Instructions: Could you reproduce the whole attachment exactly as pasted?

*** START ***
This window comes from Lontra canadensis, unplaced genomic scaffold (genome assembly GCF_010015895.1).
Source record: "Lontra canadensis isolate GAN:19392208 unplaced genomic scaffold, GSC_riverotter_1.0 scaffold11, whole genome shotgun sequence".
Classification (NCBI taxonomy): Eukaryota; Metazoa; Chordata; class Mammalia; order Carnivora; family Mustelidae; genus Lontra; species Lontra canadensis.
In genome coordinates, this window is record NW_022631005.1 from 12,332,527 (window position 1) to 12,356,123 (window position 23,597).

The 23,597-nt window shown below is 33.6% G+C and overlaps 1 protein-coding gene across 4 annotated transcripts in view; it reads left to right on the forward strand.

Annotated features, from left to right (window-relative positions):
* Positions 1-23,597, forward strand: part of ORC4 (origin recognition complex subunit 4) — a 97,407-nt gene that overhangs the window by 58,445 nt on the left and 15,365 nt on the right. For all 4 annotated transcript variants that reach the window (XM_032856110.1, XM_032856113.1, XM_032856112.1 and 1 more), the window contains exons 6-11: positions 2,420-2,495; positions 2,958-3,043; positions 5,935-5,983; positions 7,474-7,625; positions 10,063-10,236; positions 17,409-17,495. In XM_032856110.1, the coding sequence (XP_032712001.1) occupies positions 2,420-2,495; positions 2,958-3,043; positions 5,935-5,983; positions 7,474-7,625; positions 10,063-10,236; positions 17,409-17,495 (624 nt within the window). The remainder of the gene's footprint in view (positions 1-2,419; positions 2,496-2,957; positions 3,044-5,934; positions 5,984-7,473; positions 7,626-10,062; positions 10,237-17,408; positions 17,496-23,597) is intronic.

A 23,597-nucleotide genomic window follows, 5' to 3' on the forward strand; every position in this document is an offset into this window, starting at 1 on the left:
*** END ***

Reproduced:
This window comes from Lontra canadensis, unplaced genomic scaffold (genome assembly GCF_010015895.1).
Source record: "Lontra canadensis isolate GAN:19392208 unplaced genomic scaffold, GSC_riverotter_1.0 scaffold11, whole genome shotgun sequence".
Classification (NCBI taxonomy): Eukaryota; Metazoa; Chordata; class Mammalia; order Carnivora; family Mustelidae; genus Lontra; species Lontra canadensis.
In genome coordinates, this window is record NW_022631005.1 from 12,332,527 (window position 1) to 12,356,123 (window position 23,597).

The 23,597-nt window shown below is 33.6% G+C and overlaps 1 protein-coding gene across 4 annotated transcripts in view; it reads left to right on the forward strand.

Annotated features, from left to right (window-relative positions):
* Positions 1-23,597, forward strand: part of ORC4 (origin recognition complex subunit 4) — a 97,407-nt gene that overhangs the window by 58,445 nt on the left and 15,365 nt on the right. For all 4 annotated transcript variants that reach the window (XM_032856110.1, XM_032856113.1, XM_032856112.1 and 1 more), the window contains exons 6-11: positions 2,420-2,495; positions 2,958-3,043; positions 5,935-5,983; positions 7,474-7,625; positions 10,063-10,236; positions 17,409-17,495. In XM_032856110.1, the coding sequence (XP_032712001.1) occupies positions 2,420-2,495; positions 2,958-3,043; positions 5,935-5,983; positions 7,474-7,625; positions 10,063-10,236; positions 17,409-17,495 (624 nt within the window). The remainder of the gene's footprint in view (positions 1-2,419; positions 2,496-2,957; positions 3,044-5,934; positions 5,984-7,473; positions 7,626-10,062; positions 10,237-17,408; positions 17,496-23,597) is intronic.

A 23,597-nucleotide genomic window follows, 5' to 3' on the forward strand; every position in this document is an offset into this window, starting at 1 on the left: